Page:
Click here for more information on transplanting bulbs during summer, written last year...

Tuesday, April 3, 2012

Shipping, Stem Roots & Potted Lily Bulbs

Since the weather across the USA is becoming milder, our main shipping season begins next Monday and unless you have requested later delivery, expect to receive your order within the next two weeks for planting.  A few varieties are now sold out, so please consult our website before mailing in a new order.  If there is no price or "add to cart" button, that variety is no longer in stock for this spring. 

Washington State Orders.  The weather here in western Washington state is still not settled - which is very unusual for this time of the year - so if you are in our local area, you may want to keep your bulbs in an unheated area for a few days until the weather cooperates with a dry planting day.

Worried about frost?  Freezing temperatures while the bulbs are underground is fine - a few degrees of below freezing temperature will usually not harm lilies that have already emerged.  You might see a few browned edges on the leaves, but they usually will grow out of it.  Lily bulbs like to put down new roots while the soil is still cold and if you wait until the time to "plant tomatoes", they will not have the time they need to grow anchoring roots before putting up a stem.

Basal Plate roots are contractile roots, they actually will
 pull the bulb down to anchor against wind. You can tell a
contractile root because it appears to be slightly "wrinkled".
Bulb roots.  The stem roots (just below the soil surface) are the "feeder" roots, those produced at the bottom of the bulb (Basal Plate) are "contractile roots" that keep the bulb from tipping over in wind.  If your garden is subjected to wind on a regular basis, the cells within the stem become tougher so they do not snap but the roots have a bit of "bend" to allow the stem to move from side to side without breaking.

If you plant very late in the spring, those stem roots are slower to grow but the warmer temperatures will cause the stem to be shorter overall - which can be a good thing, because a taller stem is more likely to need staking if the bulb is not firmly anchored in the soil. Also, if plant much after May 1st, you will have shorter stems this first year and the lilies will bloom much later than usual. See "3 Mistakes to Avoid" for more information about roots on lily bulbs.

Planting in containers.  You must still plant at the regular depth in pots for the lily bulbs to produce the proper number of stem roots.  A container at least 8 to 10 inches deep is recommended, even if there is only an inch of potting soil below the lily bulb - lilies can do with a reduced number of basal plate roots the first summer, but must have enough soil covering the bulb to grow stem roots or they will not be able to take in nutrients easily.  Do not plant with only a light covering of soil, intending to "fill in later" because that method will not encourage feeder roots if the portion of stem that should be underground is hardened off by the sun.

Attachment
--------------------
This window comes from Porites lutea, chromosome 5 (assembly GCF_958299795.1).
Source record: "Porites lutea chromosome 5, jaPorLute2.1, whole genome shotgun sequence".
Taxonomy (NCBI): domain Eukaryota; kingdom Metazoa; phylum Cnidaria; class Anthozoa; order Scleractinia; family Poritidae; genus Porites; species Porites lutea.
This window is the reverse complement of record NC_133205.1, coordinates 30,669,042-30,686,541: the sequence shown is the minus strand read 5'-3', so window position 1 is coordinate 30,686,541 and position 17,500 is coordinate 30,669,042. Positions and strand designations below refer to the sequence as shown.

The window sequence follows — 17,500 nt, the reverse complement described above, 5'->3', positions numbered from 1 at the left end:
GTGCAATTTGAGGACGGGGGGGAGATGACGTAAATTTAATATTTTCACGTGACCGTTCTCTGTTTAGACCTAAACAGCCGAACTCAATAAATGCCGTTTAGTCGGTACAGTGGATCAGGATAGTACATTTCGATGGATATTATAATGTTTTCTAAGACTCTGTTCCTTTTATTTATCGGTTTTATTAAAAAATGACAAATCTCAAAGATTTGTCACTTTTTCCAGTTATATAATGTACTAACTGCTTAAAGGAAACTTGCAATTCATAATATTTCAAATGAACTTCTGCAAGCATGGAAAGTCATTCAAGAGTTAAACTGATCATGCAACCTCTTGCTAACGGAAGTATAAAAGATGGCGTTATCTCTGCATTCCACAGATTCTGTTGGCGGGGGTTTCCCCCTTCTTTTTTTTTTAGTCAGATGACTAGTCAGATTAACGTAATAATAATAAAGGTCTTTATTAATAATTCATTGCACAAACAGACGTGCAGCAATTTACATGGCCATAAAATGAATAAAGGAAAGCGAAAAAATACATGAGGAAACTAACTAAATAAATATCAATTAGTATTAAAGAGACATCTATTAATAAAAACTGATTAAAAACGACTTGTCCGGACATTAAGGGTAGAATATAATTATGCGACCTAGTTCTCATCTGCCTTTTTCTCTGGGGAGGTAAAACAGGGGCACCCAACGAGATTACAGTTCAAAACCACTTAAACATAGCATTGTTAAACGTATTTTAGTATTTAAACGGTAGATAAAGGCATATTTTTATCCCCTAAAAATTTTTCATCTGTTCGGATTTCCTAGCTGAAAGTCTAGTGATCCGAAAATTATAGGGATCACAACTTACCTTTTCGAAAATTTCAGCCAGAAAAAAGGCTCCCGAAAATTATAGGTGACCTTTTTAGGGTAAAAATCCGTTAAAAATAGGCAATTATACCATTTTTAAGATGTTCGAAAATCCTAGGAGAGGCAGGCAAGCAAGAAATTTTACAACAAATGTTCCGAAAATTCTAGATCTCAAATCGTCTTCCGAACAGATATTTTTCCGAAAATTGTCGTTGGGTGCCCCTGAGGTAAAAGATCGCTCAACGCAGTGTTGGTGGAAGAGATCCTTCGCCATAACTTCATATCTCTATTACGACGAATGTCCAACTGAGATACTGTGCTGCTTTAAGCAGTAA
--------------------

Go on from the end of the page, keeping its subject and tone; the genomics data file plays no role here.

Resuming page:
Fertilize with a balanced formula fertilizer when the sprouts first emerge and again when the flowers begin to open.  Avoid liquid fertilizers with a high nitrogen content or you will have nice green leaves at the expense of the flowers and future growth.  Excessive nitrogen weakens lily bulbs and can cause rot in Orientals.  Rose and Tomato foods are well loved by lilies.  In midsummer you can "topdress" - spread around the stem - an inch or so of well rotted manure, POOpeas or compost to give the lilies an immediate feeding.

Keep the containers out of high wind for best results, or place them where any tall stems can be supported with a stake or fence.  Pounding three pieces of rusty iron Rebar (for reinforcing concrete) around the outside of large pots sitting on the ground or on gravel paths/driveway can be a last minute solution to keep the container from tipping.  If you leave the iron tall enough above the rim of the container you can then make a "cage" for support.

We like to use large fiberglass double-walled pots (18" - 24" across) because they help to better regulate heat and cold and it is easy to plant bulbs at the proper depth.  Being fiberglass, the pots are easier to move around the patio and the added insulation helps to protect the bulbs over winter.  One gallon of potting soil per bulb is recommended, so a 24 inch container can easily hold 6 to 9 large lily bulbs and still have room for trailing annuals around the outside edges, to create a more finished, "mini garden" look for your containers.